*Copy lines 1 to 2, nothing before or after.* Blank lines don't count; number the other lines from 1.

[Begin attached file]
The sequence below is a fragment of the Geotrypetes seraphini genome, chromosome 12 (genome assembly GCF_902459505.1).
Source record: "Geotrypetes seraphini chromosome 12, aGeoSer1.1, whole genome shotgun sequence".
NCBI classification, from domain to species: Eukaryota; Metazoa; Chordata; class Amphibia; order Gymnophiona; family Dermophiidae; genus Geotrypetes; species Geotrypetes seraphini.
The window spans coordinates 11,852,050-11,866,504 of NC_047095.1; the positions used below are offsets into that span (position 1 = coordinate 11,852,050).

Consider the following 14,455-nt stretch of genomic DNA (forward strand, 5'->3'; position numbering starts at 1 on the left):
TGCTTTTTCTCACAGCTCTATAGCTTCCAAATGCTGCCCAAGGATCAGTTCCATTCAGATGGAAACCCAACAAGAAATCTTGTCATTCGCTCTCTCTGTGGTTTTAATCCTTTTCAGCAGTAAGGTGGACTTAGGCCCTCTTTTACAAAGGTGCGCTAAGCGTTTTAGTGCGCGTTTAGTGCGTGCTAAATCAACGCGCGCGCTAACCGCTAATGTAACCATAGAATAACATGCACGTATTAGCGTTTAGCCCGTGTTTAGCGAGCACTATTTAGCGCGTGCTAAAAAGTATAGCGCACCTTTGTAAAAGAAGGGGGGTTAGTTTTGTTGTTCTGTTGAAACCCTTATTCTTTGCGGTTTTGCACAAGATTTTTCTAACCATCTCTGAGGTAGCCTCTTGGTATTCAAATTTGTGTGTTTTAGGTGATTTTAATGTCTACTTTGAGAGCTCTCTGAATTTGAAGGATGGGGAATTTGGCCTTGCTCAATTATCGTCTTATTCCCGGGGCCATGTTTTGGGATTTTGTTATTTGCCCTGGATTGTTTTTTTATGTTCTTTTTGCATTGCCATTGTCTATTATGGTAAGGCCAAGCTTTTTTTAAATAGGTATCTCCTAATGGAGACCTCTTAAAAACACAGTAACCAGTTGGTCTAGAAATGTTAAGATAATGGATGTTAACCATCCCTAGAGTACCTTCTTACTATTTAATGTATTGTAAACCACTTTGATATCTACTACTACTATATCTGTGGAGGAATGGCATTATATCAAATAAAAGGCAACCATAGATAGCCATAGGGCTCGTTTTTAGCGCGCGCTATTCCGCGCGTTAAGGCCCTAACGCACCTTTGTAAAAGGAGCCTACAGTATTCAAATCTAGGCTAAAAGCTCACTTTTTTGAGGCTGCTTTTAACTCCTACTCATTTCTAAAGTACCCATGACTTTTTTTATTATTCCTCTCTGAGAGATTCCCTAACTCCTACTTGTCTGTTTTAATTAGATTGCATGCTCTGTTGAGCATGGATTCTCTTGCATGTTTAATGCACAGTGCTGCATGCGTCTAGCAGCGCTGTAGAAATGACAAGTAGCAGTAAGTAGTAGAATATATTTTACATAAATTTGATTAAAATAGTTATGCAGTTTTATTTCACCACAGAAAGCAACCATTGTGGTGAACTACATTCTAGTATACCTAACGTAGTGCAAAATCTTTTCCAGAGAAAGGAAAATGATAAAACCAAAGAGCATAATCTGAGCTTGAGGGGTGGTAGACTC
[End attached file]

The sequence below is a fragment of the Geotrypetes seraphini genome, chromosome 12 (genome assembly GCF_902459505.1).
Source record: "Geotrypetes seraphini chromosome 12, aGeoSer1.1, whole genome shotgun sequence".